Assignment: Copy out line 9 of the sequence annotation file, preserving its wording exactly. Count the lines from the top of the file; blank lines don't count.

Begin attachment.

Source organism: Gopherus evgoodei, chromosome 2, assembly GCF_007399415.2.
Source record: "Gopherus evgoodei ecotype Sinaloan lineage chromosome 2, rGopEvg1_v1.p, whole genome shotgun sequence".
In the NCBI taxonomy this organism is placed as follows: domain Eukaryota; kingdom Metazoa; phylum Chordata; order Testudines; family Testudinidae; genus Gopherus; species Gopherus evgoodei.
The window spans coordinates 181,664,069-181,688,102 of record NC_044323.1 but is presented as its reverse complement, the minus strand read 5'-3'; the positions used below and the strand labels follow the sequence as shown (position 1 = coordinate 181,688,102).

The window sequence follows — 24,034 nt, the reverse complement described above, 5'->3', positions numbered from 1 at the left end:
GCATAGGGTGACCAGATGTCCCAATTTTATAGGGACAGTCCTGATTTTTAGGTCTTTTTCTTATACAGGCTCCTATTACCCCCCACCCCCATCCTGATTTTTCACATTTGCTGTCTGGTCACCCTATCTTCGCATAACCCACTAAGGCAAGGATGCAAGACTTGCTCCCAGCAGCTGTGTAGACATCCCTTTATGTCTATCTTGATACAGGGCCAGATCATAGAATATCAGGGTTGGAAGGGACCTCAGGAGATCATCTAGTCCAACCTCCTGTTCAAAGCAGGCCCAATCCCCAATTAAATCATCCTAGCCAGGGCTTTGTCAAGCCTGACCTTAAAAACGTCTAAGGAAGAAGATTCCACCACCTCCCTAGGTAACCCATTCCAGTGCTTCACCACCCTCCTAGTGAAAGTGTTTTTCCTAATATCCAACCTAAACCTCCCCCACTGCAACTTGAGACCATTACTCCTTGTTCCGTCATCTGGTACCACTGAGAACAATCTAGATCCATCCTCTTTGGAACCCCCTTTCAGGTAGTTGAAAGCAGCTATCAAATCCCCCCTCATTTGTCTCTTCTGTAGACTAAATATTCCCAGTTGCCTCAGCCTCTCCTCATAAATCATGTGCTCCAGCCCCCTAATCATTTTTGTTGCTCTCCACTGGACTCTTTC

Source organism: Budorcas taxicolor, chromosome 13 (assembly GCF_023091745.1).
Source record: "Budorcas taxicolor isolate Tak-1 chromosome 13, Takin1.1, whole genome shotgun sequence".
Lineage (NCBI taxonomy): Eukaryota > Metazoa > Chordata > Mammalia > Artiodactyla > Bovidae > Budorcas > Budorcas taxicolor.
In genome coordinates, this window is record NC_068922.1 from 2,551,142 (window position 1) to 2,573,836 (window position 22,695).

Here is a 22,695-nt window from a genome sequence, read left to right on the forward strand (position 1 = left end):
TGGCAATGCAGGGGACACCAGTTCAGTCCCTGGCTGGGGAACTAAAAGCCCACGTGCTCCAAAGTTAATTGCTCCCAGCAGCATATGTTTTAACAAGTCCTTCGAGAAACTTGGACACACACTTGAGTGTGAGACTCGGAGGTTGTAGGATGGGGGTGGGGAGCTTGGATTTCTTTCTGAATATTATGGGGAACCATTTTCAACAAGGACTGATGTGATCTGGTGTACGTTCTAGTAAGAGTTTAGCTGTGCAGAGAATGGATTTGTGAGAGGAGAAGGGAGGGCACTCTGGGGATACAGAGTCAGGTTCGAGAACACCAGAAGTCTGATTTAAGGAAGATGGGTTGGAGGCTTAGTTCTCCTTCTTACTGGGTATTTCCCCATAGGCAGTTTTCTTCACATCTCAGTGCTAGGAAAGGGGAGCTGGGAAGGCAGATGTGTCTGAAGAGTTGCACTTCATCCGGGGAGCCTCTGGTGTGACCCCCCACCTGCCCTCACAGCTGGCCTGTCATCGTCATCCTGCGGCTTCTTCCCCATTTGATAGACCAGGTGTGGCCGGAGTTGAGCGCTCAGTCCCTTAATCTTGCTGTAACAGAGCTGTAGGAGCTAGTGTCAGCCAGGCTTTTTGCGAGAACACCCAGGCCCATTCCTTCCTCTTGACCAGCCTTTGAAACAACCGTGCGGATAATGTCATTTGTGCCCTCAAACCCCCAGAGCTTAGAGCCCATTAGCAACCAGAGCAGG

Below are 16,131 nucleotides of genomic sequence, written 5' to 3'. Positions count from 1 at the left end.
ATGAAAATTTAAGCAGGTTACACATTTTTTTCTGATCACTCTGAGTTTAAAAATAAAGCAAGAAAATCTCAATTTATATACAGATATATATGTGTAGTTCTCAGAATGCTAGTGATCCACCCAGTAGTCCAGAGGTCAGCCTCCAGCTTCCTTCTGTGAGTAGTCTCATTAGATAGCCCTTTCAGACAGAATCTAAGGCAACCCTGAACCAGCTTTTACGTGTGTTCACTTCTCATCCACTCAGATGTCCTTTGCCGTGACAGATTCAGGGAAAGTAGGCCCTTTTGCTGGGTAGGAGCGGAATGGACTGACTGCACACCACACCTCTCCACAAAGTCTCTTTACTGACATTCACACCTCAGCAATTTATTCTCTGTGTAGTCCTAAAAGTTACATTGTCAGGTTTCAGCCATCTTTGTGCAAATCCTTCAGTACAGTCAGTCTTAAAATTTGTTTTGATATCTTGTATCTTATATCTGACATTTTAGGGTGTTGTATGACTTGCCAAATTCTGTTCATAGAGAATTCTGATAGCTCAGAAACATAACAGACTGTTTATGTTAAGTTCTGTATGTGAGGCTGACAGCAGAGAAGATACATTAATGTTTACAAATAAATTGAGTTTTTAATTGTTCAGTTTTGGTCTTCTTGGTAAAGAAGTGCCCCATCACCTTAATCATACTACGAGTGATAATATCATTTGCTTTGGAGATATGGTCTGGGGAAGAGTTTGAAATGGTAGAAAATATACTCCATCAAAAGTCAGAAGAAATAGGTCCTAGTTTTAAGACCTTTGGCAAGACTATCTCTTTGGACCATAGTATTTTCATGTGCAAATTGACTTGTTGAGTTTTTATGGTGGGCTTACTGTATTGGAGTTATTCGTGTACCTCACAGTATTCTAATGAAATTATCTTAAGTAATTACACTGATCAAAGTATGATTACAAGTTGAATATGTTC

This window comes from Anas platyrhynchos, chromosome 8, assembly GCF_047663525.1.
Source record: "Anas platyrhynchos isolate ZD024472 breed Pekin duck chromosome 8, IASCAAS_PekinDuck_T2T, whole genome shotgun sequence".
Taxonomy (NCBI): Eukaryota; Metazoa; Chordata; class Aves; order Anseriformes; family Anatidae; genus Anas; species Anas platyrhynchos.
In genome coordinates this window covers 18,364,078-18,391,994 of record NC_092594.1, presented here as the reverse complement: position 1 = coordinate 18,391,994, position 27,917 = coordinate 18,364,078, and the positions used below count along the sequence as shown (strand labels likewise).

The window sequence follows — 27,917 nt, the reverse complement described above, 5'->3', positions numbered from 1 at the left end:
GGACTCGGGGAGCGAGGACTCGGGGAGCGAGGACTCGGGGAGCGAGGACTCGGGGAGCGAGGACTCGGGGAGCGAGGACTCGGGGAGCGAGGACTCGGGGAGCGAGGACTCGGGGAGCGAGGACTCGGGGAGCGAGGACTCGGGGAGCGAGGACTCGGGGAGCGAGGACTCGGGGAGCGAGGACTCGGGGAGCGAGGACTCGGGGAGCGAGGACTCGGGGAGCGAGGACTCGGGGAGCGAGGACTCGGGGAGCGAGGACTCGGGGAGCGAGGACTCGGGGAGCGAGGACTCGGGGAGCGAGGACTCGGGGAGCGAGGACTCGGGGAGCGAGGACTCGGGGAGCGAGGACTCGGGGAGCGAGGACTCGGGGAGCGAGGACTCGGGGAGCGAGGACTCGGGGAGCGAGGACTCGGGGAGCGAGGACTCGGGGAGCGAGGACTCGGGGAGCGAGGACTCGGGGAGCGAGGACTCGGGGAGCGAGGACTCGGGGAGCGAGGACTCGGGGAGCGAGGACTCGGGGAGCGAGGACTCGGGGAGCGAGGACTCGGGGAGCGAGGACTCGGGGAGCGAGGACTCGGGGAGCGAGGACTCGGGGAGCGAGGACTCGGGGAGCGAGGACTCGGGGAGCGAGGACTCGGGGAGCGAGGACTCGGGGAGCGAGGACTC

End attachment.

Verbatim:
Lineage (NCBI taxonomy): Eukaryota > Metazoa > Chordata > Mammalia > Artiodactyla > Bovidae > Budorcas > Budorcas taxicolor.